Incoming Birmingham Chamber president Greg Lowson is backing the city’s burgeoning digital and start-up community – with a campaign to retain the best graduate brains.
Mr Lowson, who takes over from current president Tim Pile next month, is using his year of office to bang the drum for the city’s creative sector, with corporate social responsibility (CSR) a key element.
The city lawyer, a leading figure in the creation of CSR City in the region, is targeting education, employment, crime and safety, health and wellbeing and housing as areas of social need.
The initiative aims to unite the numerous CSR initiatives across the public and private sector, with an initial focus on education and improving the delivery of CSR to Birmingham’s most challenged schools.
Mr Lowson said: “We believe Birmingham’s schools, employers and employees will benefit from their needs being co-ordinated.
“We will create a centralised broking house to identify the best ways of delivering CSR City, and in doing so will hopefully achieve improved levels of academic achievement and, through that, higher levels of local employment.
“Providers of CSR should see high levels of employee engagement, increased employee satisfaction and retention rates.
“I have been struck by the number of job candidates who are demanding to know what their potential employers provide in terms of CSR activities. Employers have to provide these opportunities in order to recruit the best candidates.
“I’m also very keen to promote the creative sector in the city, particularly in the digital sphere, and CSR can help. Around two-thirds of new businesses fail in the first two years and I want to ensure that start-ups are helped in their incubator period through CSR.
“Greater Birmingham is already home to a significant slice of the UK’s tech start-up community.
“More than 6,000 technology companies, including a fifth of the world-renowned British computer gaming sector, are based in the Greater Birmingham area, generating £1.6bn for the local economy.
“Digbeth is at the heart of the new media start-up community and it is where Asos chose to site its development centre – its first base outside London.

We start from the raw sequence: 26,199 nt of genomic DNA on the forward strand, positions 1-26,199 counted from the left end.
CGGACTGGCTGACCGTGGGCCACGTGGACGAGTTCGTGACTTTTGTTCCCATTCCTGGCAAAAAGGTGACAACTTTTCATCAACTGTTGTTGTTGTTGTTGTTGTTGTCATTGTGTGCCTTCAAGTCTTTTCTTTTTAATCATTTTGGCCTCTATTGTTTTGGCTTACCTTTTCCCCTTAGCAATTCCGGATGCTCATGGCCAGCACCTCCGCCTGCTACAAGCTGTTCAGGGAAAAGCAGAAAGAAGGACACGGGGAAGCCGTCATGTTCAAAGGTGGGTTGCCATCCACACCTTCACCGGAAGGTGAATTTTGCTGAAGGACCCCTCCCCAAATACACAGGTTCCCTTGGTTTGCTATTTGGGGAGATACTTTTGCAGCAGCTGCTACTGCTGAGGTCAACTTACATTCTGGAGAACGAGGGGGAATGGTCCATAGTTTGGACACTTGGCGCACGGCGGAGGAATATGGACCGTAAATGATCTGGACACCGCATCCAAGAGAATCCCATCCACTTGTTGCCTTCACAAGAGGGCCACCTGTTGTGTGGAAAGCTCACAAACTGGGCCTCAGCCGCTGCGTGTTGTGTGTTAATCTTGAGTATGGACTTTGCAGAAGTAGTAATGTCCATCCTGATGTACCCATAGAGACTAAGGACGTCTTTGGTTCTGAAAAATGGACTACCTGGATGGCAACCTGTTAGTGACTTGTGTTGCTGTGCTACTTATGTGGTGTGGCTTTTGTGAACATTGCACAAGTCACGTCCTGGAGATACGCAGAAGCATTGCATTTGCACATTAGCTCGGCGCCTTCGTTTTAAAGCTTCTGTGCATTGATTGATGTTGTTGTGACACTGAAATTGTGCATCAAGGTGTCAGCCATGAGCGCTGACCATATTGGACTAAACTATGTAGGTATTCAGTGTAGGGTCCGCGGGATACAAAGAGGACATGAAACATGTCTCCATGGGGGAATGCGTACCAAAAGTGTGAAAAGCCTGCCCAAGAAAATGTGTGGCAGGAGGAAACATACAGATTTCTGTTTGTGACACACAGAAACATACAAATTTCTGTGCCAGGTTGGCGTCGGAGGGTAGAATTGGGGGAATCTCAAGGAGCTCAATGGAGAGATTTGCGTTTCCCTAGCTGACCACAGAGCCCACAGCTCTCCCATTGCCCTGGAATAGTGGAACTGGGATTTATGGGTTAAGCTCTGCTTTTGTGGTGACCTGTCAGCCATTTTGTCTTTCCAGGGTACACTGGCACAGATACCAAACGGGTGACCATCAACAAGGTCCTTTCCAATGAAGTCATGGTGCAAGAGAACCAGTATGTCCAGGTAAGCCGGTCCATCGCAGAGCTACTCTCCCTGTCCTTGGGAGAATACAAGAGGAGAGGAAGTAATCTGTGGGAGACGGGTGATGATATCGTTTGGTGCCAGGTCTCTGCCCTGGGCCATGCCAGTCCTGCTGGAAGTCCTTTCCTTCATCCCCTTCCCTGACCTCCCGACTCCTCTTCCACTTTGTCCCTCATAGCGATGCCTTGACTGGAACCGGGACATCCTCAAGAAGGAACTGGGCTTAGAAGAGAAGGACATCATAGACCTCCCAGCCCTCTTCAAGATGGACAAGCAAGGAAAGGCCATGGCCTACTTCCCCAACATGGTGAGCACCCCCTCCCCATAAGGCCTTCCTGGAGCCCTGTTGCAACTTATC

“About 40,000 local students graduate each year with computer science or business degrees from the city’s three universities and it is important that we hold on to many of them.
“There is also the promise of infrastructure investment, not least the high speed rail link HS2 and the Rail College that could be based in the city.
“This growing sector in the city could benefit hugely from CSR and I aim to encourage businesses to get involved because their own staff will become more motivated. Also, surveys have shown that a good CSR programme improves staff retention rates.”
Mr Lowson will be on the initial board of CSR City and other members include Sir Albert Bore, Leader of Birmingham City Council, Anita Bhalla, board member of the Greater
Birmingham and Solihull LEP, Neil Rami, chief executive of Marketing Birmingham; David Richardson representing BITC; Nick Venning representing Thrive; Alastair Falk, CEO of Birmingham Education Partnership; David Urquhart, the Bishop of Birmingham; David Cragg representing the Skills Show and Michael Shepherd, Chair of BPS.
The incoming president qualified as a lawyer in 1984 and has been a partner with Pinsent Masons LLP for 23 years.
His external appointments include Under Sheriff of the West Midlands, CBI regional council member, vice-chairman of Mac, trustee of the Birmingham Repertory Theatre, director of Cure Leukaemia and member of Wesleyan for Lawyers’ Advisory Board.